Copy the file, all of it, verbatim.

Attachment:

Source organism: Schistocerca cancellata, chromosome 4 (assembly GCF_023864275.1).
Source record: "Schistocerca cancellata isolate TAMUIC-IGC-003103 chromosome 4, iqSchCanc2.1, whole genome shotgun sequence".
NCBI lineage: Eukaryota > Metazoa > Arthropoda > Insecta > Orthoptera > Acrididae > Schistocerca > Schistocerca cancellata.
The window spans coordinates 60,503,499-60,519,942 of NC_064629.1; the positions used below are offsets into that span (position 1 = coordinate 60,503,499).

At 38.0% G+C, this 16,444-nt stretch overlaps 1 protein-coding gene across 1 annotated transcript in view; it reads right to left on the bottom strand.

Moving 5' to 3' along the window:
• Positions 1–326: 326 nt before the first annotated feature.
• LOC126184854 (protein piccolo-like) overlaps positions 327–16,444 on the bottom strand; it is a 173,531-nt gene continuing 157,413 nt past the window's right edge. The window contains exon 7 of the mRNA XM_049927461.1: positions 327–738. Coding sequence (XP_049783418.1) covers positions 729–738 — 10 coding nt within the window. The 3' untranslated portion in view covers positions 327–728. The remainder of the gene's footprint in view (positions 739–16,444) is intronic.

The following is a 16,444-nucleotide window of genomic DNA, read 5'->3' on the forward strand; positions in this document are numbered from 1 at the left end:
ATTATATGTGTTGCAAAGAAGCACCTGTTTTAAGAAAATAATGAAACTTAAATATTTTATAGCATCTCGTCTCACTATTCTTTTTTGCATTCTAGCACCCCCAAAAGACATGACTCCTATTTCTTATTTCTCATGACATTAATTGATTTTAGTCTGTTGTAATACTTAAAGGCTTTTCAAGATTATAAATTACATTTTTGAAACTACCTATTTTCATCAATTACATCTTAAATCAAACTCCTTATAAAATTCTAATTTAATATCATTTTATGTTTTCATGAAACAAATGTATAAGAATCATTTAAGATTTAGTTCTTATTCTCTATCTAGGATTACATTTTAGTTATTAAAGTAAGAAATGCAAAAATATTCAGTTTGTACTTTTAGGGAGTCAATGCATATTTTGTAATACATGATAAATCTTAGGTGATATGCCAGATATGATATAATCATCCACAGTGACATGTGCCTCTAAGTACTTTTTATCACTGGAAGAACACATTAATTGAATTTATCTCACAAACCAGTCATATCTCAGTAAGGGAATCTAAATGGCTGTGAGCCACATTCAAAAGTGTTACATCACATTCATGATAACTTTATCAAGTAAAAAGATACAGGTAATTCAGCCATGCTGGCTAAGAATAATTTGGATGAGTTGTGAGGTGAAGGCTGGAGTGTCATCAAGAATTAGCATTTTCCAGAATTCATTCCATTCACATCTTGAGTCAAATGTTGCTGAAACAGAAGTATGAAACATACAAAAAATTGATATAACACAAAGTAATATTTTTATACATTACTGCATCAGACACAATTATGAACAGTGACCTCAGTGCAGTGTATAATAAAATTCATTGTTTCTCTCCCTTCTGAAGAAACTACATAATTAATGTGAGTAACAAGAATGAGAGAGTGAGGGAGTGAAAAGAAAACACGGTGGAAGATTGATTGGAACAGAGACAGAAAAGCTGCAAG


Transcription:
Source organism: Schistocerca cancellata, chromosome 4 (assembly GCF_023864275.1).
Source record: "Schistocerca cancellata isolate TAMUIC-IGC-003103 chromosome 4, iqSchCanc2.1, whole genome shotgun sequence".
NCBI lineage: Eukaryota > Metazoa > Arthropoda > Insecta > Orthoptera > Acrididae > Schistocerca > Schistocerca cancellata.
The window spans coordinates 60,503,499-60,519,942 of NC_064629.1; the positions used below are offsets into that span (position 1 = coordinate 60,503,499).

At 38.0% G+C, this 16,444-nt stretch overlaps 1 protein-coding gene across 1 annotated transcript in view; it reads right to left on the bottom strand.

Moving 5' to 3' along the window:
• Positions 1–326: 326 nt before the first annotated feature.
• LOC126184854 (protein piccolo-like) overlaps positions 327–16,444 on the bottom strand; it is a 173,531-nt gene continuing 157,413 nt past the window's right edge. The window contains exon 7 of the mRNA XM_049927461.1: positions 327–738. Coding sequence (XP_049783418.1) covers positions 729–738 — 10 coding nt within the window. The 3' untranslated portion in view covers positions 327–728. The remainder of the gene's footprint in view (positions 739–16,444) is intronic.

The following is a 16,444-nucleotide window of genomic DNA, read 5'->3' on the forward strand; positions in this document are numbered from 1 at the left end:
ATTATATGTGTTGCAAAGAAGCACCTGTTTTAAGAAAATAATGAAACTTAAATATTTTATAGCATCTCGTCTCACTATTCTTTTTTGCATTCTAGCACCCCCAAAAGACATGACTCCTATTTCTTATTTCTCATGACATTAATTGATTTTAGTCTGTTGTAATACTTAAAGGCTTTTCAAGATTATAAATTACATTTTTGAAACTACCTATTTTCATCAATTACATCTTAAATCAAACTCCTTATAAAATTCTAATTTAATATCATTTTATGTTTTCATGAAACAAATGTATAAGAATCATTTAAGATTTAGTTCTTATTCTCTATCTAGGATTACATTTTAGTTATTAAAGTAAGAAATGCAAAAATATTCAGTTTGTACTTTTAGGGAGTCAATGCATATTTTGTAATACATGATAAATCTTAGGTGATATGCCAGATATGATATAATCATCCACAGTGACATGTGCCTCTAAGTACTTTTTATCACTGGAAGAACACATTAATTGAATTTATCTCACAAACCAGTCATATCTCAGTAAGGGAATCTAAATGGCTGTGAGCCACATTCAAAAGTGTTACATCACATTCATGATAACTTTATCAAGTAAAAAGATACAGGTAATTCAGCCATGCTGGCTAAGAATAATTTGGATGAGTTGTGAGGTGAAGGCTGGAGTGTCATCAAGAATTAGCATTTTCCAGAATTCATTCCATTCACATCTTGAGTCAAATGTTGCTGAAACAGAAGTATGAAACATACAAAAAATTGATATAACACAAAGTAATATTTTTATACATTACTGCATCAGACACAATTATGAACAGTGACCTCAGTGCAGTGTATAATAAAATTCATTGTTTCTCTCCCTTCTGAAGAAACTACATAATTAATGTGAGTAACAAGAATGAGAGAGTGAGGGAGTGAAAAGAAAACACGGTGGAAGATTGATTGGAACAGAGACAGAAAAGCTGCAAG